Finding time to exercise seems like such a challenge these days. Relaxing might be even harder. Whether it’s the cost or time, you find excuse after excuse to continue in a busy, chaotic world. Two words can change your life: tai chi. This ancient practice can be done anywhere and doesn’t require any money, just an open mind and a little bit of time.
Tai chi is an ancient practice of combining slow, deliberate movements, meditation, and breathing exercises. It is not a fast-paced, fat burning workout, but it can improve blood circulation, alignment, and balance, and restore your energy. Tai chi consists of exercises equally balanced between yin and yang, which is why it is so remarkably effective.
Tai chi’s history can be traced to the art of qigong. Also known as chi kung or chi gung, qigong is an old Chinese discipline with traditional roots in Chinese medicine. Like tai chi, this holostic system uses movements, breathing patterns, body posture, and meditation to promote optimal health. Some ancient records say tai chi dates back as far as 2,500 years.
Yang, Wu, and Tai Chi Chih are the three most common and popular styles of tai chi. Yang style is the most demanding because you must keep your stance wide and your knees bent most of the time. Wu style is gentler because you stand at a narrower position and your knees are not bent as often. The Tai Chi Chih style uses a higher stance but doesn’t require moving weight from one leg to another.
Tai chi can help in many areas of health, improving flexibility and muscle strength. The ancient practice is thought to aid in the treatment of diseases such as arthritis, cancer, skin diseases, and depression, among others. As a result, people believe tai chi can delay aging and prolong life.
The short answer is anyone. Tai chi puts minimal stress on muscles and joints, which makes it safe for all fitness levels and ages. Furthermore, it is low-impact, making it especially suitable for older adults and those who are not accustomed to strenuous exercise due to a more sedentary lifestyle or joint issues. Tai chi is a safe practice for just about everyone.
No, which is one of the best things about starting tai chi. The practice doesn’t require specialized equipment. You can do tai chi anywhere, outside or inside, with a group of people or alone. It's really up to you. You simply have to learn the concepts of the ancient practice and apply them to your lifestyle.
The three essential components of tai chi are movement, meditation, and deep breathing. Movements flow from one to another, with your body weight shifting from right leg to left. Some moves are named after animals. During meditation, you should keep your mind clear and calm while concentrating on your inner self. Exhale stale air and toxins from your lungs while breathing in fresh air. This deep breathing will exercise your lung muscles.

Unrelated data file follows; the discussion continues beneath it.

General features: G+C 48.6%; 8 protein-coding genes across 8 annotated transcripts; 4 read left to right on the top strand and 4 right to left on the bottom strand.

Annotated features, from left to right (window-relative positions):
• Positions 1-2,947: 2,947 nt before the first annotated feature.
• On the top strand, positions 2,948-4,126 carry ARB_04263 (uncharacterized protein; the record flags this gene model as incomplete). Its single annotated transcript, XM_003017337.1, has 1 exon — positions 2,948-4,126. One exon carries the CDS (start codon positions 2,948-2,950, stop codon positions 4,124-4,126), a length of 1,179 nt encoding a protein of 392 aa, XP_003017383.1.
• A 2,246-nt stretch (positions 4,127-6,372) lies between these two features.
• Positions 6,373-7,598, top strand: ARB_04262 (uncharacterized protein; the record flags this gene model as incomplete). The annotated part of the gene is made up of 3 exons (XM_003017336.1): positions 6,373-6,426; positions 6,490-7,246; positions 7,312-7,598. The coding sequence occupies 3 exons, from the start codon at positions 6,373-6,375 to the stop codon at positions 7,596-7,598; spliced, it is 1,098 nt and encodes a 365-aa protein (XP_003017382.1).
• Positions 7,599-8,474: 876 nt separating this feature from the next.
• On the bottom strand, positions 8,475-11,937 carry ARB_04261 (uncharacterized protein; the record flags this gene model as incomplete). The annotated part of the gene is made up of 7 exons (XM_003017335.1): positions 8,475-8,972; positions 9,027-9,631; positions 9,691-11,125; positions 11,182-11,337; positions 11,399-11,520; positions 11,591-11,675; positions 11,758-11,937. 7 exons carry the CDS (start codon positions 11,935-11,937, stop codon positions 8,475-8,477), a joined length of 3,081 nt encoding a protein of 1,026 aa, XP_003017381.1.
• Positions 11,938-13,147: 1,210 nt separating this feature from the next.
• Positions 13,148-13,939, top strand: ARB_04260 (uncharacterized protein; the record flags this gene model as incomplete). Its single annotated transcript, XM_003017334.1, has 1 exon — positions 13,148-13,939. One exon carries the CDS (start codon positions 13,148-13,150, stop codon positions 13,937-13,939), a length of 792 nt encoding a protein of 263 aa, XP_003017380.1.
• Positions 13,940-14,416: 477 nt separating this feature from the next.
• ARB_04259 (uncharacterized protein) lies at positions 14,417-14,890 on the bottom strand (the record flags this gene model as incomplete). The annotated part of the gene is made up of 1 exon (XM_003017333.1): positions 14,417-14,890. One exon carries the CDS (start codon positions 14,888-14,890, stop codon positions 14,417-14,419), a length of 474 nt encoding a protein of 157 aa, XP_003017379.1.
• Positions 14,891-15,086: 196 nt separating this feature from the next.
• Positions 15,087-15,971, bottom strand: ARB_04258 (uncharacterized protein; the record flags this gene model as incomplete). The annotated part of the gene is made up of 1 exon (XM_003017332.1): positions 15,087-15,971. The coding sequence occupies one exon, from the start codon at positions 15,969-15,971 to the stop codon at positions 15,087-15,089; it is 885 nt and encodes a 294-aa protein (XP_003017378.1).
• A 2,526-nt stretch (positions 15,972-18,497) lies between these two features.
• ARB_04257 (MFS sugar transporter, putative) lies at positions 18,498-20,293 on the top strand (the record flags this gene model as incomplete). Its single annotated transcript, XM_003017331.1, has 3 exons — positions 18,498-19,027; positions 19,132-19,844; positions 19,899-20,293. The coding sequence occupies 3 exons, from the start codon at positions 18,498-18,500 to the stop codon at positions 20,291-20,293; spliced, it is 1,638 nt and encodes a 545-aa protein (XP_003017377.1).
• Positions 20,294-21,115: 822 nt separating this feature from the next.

People do not have to be health professionals to become licensed to teach tai chi. It is not regulated by the state or federal governments. There are no set standards for credentials or certifications. This has both pros and cons, depending on the situation. Although you can practice freely, do your due diligence when choosing an instructor.
Tai chi can make your brain bigger. One study by the University of South Florida and Fudan University showed older adults who practiced tai chi three times a week for an extended period had increased brain volume. The hippocampus, the brain region associated with learning and memory, increases in conjunction with tai chi.
Absolutely. Regular meditation practice helps the brain better process stress. Besides that, learning something new improves the neurons pathways, fundamentally rewiring your brain. Because of this, people who practice tai chi are able to redirect the stress of life into something that keeps them moving forward in a positive direction.
This site offers information designed for educational purposes only. You should not rely on any information on this site as a substitute for professional medical advice, diagnosis, treatment, or as a substitute for, professional counseling care, advice, diagnosis, or treatment. If you have any concerns or questions about your health, you should always consult with a physician or other healthcare professional.